*shrug* I don't really pay attention to the author vs his art talk. Some books may try to sneak in small morals that are obviously from the author, but I mostly enjoy the story behind it and their conflict.

    But, in the case of Hubbard and his Battlefield Earth and Mission Earth series, WOW does he hate Psychology and boy does he seem to believe in mankinds corruption. I like his books, but I do have to put them down every now and then when he (or his character) goes into a EVIL PSYCHOLOGISTS WANT TO CLEANSE OUR MONKEY BRAINS WITH SHOCK THERAPY kick for a bit in his books.

    Oh, uh, long story short: I never read Atlas Shrugged (have no desire to) but I did not get a Ayn Rand vibe. Maybe because I haven't actually read her books I don't realize how similar it is.

  2. Duckbilledplacelot Says:

    True Story: Two weeks ago, I found a 10 year old copy of Ender's Game in an otherwise empty parking lot, in perfect condition except for the cockandballs scrawled on the first page of every chapter.

    It seemed so appropriate that I brought it home with me. Maybe I'll give it a quick reread – although I remember pint sized me being disgusted with Card as soon as I realized the sequel (Ender's Shadow) was the same damn story.

  3. Noskilz Says:

    Had to read it for a class in college back in the 80's and didn't care for it; it stuck me as kind of cheap, manipulative and oddly paced(which since it started out as a short story that was expanded to a novel maybe isn't that odd.)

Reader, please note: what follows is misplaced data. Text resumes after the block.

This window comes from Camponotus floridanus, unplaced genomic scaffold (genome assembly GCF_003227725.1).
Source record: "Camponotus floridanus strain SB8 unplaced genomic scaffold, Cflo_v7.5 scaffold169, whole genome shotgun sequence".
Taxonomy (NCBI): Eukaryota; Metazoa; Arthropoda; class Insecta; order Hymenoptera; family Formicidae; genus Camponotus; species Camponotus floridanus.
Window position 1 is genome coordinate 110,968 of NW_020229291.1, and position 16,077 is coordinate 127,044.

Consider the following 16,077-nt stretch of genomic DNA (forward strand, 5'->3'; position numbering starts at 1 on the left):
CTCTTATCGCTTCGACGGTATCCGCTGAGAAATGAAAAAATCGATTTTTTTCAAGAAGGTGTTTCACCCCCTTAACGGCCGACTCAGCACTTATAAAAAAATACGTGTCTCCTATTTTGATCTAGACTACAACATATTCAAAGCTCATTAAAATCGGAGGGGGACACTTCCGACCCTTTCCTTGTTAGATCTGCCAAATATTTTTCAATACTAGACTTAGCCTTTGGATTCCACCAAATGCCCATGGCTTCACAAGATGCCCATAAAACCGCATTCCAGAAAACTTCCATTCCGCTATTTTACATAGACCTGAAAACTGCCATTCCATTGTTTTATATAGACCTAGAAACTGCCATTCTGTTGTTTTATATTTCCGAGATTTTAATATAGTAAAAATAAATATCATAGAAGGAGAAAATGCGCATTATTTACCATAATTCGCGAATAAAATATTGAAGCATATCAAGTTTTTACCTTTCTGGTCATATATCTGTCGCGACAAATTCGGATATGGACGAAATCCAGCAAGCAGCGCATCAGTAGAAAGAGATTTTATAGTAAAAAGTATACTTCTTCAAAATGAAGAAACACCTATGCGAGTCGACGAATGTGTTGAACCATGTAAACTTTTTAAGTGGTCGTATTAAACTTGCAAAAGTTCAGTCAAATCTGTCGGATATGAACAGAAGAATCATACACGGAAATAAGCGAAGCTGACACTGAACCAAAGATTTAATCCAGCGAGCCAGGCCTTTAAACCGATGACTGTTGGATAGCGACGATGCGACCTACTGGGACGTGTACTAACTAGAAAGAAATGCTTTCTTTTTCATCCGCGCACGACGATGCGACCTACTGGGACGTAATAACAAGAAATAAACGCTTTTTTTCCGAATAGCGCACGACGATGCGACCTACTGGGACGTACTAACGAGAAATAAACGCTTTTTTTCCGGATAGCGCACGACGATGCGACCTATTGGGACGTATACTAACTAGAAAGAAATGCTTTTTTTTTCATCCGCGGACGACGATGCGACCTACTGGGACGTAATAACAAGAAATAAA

I particularly didn't care for the handwavey rehabilitation of Ender's brother at the end. But since I didn't care for my first exposure to Card's work long before we was widely known as a jackass (back then, we had to rely of things like the sci-fi lovers listserv and convention appearances for author scuttlebutt), I was never inclined to run down more of his work, and his antics and output since then haven't really given me much reason to change that.

    Ender's Game did seem to be sporting serious wood for "the ends justifies the means" so you probably aren't just hallucinating. I wonder if having Card do work on the Superman comic is going to work out for DC ( http://herocomplex.latimes.com/comics/orson-scott-cards-superman-comic-delayed-after-artist-exits/ ) Comics aren't my thing, and some have accused DC of basically trolling their fan base with that reboot awhile back, so whether DC thought Card had some great story ideas or is just angling for some cheap heat by courting someone likely to generate free publicity, I have no idea.

  4. Matthew Says:

    I actually happened to read Atlas Shrugged followed by Ender's Game a few years back while on vacation. My main impression was that Ender's Game was really poorly written (This happened, he said, then that happened, etc.).

  5. Pinacacci Says:

    Actually, I *would* like to read why you perceived it as Randian. I've never read Rand and am glad of it; have read Ender's Game and didn't like it all that much. I know you haven't all the time in the world so I look forward to enlightenment from the comments. I kinda liked the first couple of books of the Alvin Maker series. I don't read him any longer because I know more about him, but as you say the urge to re-read was not there to begin with.

  6. Pinacacci Says: